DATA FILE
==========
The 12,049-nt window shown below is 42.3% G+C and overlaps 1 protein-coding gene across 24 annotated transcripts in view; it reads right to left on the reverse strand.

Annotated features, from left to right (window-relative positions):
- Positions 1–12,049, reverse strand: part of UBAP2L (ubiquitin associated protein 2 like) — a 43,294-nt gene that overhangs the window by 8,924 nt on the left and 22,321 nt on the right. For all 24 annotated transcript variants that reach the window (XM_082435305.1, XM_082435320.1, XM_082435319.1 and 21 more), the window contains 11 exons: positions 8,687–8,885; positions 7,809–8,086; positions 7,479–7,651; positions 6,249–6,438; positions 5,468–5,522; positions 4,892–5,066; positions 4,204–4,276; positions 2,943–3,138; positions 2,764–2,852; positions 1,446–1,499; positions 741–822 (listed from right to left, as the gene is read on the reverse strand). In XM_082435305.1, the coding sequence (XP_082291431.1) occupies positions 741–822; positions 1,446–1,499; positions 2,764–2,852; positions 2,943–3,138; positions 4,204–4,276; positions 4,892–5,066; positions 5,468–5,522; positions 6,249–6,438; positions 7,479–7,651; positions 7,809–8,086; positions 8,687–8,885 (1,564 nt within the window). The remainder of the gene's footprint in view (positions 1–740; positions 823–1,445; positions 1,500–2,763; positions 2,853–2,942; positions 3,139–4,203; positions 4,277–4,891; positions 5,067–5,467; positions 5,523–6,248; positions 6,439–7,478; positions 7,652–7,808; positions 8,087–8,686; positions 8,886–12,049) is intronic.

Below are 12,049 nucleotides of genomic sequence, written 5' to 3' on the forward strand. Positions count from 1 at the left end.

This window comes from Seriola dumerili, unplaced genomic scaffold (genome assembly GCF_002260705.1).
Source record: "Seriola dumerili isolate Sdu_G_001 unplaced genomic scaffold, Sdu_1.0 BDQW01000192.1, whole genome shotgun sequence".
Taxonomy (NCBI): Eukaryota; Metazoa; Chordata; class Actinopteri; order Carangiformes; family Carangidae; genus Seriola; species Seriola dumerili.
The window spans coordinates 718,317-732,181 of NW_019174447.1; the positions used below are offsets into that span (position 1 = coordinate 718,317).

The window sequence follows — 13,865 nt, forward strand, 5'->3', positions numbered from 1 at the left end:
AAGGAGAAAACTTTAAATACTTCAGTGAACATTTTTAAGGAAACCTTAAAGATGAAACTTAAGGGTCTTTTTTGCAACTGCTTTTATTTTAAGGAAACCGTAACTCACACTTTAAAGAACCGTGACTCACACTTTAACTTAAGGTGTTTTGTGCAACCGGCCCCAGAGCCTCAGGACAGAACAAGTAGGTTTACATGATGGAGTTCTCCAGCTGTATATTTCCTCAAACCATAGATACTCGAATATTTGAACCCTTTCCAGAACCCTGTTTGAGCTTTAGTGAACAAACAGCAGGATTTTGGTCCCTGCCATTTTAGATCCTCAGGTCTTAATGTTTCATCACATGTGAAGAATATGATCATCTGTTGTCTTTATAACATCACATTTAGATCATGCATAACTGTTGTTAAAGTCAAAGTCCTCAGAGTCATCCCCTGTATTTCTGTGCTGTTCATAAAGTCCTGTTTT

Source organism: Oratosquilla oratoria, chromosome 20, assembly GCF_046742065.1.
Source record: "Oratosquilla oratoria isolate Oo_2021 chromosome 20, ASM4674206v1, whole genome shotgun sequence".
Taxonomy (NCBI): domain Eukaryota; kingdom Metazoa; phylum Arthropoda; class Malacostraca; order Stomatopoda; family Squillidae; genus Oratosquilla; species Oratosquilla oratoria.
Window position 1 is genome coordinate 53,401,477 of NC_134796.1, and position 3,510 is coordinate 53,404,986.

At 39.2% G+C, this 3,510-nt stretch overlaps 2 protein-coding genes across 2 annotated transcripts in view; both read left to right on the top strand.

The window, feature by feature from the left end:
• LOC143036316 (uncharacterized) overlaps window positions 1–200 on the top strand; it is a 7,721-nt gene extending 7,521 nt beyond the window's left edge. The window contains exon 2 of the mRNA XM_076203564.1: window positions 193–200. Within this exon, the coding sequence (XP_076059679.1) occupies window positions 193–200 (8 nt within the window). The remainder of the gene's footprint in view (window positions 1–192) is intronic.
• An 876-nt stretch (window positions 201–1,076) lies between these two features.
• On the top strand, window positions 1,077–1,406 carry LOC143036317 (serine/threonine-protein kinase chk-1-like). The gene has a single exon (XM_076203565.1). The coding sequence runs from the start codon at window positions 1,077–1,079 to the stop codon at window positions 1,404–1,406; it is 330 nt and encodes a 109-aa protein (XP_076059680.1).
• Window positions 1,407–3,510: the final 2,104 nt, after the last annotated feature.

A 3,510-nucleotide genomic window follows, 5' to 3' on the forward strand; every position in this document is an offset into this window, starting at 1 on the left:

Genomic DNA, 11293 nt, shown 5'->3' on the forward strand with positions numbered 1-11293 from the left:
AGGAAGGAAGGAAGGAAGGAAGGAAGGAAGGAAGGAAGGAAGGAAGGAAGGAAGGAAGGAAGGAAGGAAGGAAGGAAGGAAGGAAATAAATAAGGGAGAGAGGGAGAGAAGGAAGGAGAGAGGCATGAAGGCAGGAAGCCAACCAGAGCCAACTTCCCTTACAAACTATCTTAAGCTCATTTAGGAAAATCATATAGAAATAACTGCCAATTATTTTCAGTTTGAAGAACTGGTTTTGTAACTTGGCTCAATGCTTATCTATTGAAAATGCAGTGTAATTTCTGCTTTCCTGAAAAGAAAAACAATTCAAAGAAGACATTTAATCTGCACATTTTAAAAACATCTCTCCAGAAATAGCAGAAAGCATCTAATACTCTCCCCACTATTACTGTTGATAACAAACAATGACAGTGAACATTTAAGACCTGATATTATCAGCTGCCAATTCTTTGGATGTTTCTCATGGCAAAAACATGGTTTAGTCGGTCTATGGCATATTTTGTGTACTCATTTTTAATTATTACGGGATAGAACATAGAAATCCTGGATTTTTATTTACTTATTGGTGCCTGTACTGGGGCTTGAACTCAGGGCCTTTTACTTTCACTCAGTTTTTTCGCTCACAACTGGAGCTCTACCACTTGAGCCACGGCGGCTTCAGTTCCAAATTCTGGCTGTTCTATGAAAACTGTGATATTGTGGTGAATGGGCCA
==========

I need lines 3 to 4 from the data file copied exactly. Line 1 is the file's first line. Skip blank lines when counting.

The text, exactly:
- Positions 1–12,049, reverse strand: part of UBAP2L (ubiquitin associated protein 2 like) — a 43,294-nt gene that overhangs the window by 8,924 nt on the left and 22,321 nt on the right. For all 24 annotated transcript variants that reach the window (XM_082435305.1, XM_082435320.1, XM_082435319.1 and 21 more), the window contains 11 exons: positions 8,687–8,885; positions 7,809–8,086; positions 7,479–7,651; positions 6,249–6,438; positions 5,468–5,522; positions 4,892–5,066; positions 4,204–4,276; positions 2,943–3,138; positions 2,764–2,852; positions 1,446–1,499; positions 741–822 (listed from right to left, as the gene is read on the reverse strand). In XM_082435305.1, the coding sequence (XP_082291431.1) occupies positions 741–822; positions 1,446–1,499; positions 2,764–2,852; positions 2,943–3,138; positions 4,204–4,276; positions 4,892–5,066; positions 5,468–5,522; positions 6,249–6,438; positions 7,479–7,651; positions 7,809–8,086; positions 8,687–8,885 (1,564 nt within the window). The remainder of the gene's footprint in view (positions 1–740; positions 823–1,445; positions 1,500–2,763; positions 2,853–2,942; positions 3,139–4,203; positions 4,277–4,891; positions 5,067–5,467; positions 5,523–6,248; positions 6,439–7,478; positions 7,652–7,808; positions 8,087–8,686; positions 8,886–12,049) is intronic.

Below are 12,049 nucleotides of genomic sequence, written 5' to 3' on the forward strand. Positions count from 1 at the left end.